Mentions: Ripley's k function reveals possible combinations of homogeneous distributions on large scales and clustering on small scales (e.g., due to the repeated blinking of individual labels). Figure 6 shows direct comparison between experimental (blue line) and simulated data for a Poisson and Neyman-Scott process (black and red line respectively). For all the labeling schemes inspected, our data showed maximum clustering on a length scale similar to the estimated localization precision (i.e., d ~20–30 nm). Therefore, clustering might reflect single fluorophore photoswitching. Since the maximum value of Ripley's h function for a simulated Neyman-Scott process is close to that of experimental data, we conclude that single fluorophore blinking is the only significant clustering process on this length scale. In addition, all the data indicate a small but significant deviation from complete spatial randomness on length scales from 30 to 800 nm. It is important to note that there is no characteristic length scale above 30 nm for any clusters of a well-defined size that can be identified. The indicated deviations from complete spatial randomness can have their origin in the various PM deformations e.g., due to the onset of vesicle formation or membrane ruffling. Whereas, it is possible to find small areas with a distribution that perfectly resemble a Neyman-Scott process (with clusters originating only from single emitter blinking), Ripley's h function for data in areas of 5 × 5 μm2 in well-labeled cells under the nucleus (excluding double membrane contributions) typically appear as presented.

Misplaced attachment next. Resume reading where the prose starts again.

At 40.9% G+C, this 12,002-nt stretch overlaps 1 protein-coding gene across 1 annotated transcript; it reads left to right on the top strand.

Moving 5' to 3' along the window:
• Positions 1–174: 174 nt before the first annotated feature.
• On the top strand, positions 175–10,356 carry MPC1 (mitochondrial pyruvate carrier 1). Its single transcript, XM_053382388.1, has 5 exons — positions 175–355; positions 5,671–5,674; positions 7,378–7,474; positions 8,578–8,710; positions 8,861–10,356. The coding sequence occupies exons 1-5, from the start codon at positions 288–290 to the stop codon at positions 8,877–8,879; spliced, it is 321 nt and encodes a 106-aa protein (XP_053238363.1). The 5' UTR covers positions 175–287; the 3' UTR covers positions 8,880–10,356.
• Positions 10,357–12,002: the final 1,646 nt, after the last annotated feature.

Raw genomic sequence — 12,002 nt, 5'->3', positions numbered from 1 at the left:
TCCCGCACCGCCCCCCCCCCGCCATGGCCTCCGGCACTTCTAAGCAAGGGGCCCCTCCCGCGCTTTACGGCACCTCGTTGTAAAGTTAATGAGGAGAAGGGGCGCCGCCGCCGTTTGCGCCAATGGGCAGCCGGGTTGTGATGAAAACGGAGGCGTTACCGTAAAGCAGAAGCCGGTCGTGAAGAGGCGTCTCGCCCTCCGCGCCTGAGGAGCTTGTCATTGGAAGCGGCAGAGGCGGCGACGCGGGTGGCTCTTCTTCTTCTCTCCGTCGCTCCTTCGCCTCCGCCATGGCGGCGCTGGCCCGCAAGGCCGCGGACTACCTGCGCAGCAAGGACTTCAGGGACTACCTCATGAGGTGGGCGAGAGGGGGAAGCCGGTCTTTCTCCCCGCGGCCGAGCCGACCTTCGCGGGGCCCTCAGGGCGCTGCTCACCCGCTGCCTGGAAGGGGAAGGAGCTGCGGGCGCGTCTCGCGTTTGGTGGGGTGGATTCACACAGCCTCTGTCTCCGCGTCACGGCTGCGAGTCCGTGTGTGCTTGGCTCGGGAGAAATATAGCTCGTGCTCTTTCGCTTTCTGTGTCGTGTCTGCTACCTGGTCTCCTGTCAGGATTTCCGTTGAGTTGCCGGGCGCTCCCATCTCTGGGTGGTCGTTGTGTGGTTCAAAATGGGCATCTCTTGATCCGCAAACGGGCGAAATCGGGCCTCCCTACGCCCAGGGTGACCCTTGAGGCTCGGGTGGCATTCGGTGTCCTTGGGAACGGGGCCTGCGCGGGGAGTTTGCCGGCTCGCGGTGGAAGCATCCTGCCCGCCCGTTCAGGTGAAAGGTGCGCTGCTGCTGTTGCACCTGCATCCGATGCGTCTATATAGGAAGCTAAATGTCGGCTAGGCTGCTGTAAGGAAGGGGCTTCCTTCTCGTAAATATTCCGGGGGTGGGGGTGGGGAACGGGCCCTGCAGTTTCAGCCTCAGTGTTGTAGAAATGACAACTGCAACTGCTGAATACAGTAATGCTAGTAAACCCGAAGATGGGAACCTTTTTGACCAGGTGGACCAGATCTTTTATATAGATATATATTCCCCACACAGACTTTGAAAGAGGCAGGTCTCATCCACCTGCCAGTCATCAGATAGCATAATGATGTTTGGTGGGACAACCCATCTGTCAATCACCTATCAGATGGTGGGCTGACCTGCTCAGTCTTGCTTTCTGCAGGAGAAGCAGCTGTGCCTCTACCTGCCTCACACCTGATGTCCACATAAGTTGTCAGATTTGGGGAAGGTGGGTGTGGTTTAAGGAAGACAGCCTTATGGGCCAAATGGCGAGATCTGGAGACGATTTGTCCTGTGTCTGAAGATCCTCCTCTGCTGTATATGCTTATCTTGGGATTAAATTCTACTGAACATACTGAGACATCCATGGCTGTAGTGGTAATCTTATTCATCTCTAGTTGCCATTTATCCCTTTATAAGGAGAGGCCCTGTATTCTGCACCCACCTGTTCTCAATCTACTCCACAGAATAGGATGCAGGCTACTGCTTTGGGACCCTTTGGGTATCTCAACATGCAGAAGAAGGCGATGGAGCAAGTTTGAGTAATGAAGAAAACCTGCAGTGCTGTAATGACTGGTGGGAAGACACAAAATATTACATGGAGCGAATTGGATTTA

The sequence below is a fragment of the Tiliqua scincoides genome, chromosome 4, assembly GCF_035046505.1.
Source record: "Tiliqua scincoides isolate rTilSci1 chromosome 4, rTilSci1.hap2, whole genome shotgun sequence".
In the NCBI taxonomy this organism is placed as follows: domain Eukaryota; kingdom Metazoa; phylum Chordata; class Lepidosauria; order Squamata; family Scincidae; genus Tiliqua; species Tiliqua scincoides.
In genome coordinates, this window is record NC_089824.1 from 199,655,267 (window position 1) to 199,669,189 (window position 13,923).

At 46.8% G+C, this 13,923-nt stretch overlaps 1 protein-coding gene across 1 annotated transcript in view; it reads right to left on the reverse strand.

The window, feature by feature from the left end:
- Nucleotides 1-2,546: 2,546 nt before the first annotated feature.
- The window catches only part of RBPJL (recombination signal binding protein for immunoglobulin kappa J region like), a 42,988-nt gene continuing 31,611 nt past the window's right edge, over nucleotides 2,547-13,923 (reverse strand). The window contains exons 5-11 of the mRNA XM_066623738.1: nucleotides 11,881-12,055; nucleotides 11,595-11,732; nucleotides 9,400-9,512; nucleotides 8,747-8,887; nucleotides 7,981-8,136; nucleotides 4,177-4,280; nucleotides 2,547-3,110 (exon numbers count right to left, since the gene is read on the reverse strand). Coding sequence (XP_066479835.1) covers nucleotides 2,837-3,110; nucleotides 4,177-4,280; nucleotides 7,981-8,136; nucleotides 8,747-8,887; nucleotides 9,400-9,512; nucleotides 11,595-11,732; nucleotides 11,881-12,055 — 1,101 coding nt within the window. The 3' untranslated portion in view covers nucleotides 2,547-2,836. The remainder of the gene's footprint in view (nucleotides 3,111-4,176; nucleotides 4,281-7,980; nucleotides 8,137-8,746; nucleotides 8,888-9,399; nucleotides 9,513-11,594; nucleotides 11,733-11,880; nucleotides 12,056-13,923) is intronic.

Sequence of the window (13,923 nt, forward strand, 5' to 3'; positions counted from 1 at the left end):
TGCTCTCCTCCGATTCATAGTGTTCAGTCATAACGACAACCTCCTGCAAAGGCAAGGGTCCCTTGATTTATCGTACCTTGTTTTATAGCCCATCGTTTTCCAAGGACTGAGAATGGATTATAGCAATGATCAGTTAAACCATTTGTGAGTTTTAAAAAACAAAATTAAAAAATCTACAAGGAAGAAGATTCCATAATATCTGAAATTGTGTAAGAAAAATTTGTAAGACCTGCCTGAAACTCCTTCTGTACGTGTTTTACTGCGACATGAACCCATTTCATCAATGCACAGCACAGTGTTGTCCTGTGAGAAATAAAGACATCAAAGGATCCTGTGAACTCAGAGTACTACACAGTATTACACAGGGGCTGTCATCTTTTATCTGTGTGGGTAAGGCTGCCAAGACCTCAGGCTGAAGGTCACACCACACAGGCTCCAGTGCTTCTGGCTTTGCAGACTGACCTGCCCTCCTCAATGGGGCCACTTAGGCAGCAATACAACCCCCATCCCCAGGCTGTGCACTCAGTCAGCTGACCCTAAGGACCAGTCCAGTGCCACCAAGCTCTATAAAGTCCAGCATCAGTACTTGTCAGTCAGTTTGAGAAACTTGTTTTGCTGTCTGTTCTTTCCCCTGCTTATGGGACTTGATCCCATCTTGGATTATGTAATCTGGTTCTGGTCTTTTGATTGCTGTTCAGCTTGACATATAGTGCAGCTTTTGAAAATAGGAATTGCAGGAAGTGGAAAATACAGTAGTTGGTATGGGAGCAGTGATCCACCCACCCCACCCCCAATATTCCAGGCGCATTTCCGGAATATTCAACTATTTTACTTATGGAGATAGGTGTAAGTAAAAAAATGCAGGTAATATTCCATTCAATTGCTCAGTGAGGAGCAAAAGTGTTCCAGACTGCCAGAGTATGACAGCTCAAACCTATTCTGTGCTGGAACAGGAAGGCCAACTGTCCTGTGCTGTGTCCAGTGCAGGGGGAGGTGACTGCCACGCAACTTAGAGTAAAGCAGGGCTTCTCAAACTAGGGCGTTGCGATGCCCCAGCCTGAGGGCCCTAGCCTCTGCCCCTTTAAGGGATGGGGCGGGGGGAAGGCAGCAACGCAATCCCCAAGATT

Super-Resolution Imaging of Plasma Membrane Proteins with Click Chemistry
Spatial distribution analysis by Ripley's h function. The data show Ripley's h functions computed from experimental data (blue lines) of PM proteins stained via (A) L-AHA (CuAAC), (B) L-AHA (SPAAC), (C) Ac4GalNAz (CuAAC), and (D) Ac4GalNAz (SPAAC). Plotted curves represent mean values (thick lines) together with 95% confidence intervals (thin) over 5 regions in total (5 × 5 μm2 size) from independent cells, which appeared rather homogeneous by visual inspection. For comparison Ripley's function was computed from two simulated random point process, i.e., Neyman-Scott process (red lines) and Poisson point process (black lines). Simulation parameters, such as process intensity, average of offspring events, and spatial distribution around their parent event, where chosen to mimic localization density, photoswitching cycles, and localization precision obtained experimentally. The peak observed on short length scales for Neyman-Scott process and experimental data indicates artificial clustering due to repeated localizations from identical fluorophores within a Gauss distributions equal to localization precision, i.e., standard deviation ~8 nm. For all four staining schemes presented, Ripley's h functions show further clustering on longer length scales but more pronounced for L-AHA samples.
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Figure 6: Spatial distribution analysis by Ripley's h function. The data show Ripley's h functions computed from experimental data (blue lines) of PM proteins stained via (A) L-AHA (CuAAC), (B) L-AHA (SPAAC), (C) Ac4GalNAz (CuAAC), and (D) Ac4GalNAz (SPAAC). Plotted curves represent mean values (thick lines) together with 95% confidence intervals (thin) over 5 regions in total (5 × 5 μm2 size) from independent cells, which appeared rather homogeneous by visual inspection. For comparison Ripley's function was computed from two simulated random point process, i.e., Neyman-Scott process (red lines) and Poisson point process (black lines). Simulation parameters, such as process intensity, average of offspring events, and spatial distribution around their parent event, where chosen to mimic localization density, photoswitching cycles, and localization precision obtained experimentally. The peak observed on short length scales for Neyman-Scott process and experimental data indicates artificial clustering due to repeated localizations from identical fluorophores within a Gauss distributions equal to localization precision, i.e., standard deviation ~8 nm. For all four staining schemes presented, Ripley's h functions show further clustering on longer length scales but more pronounced for L-AHA samples.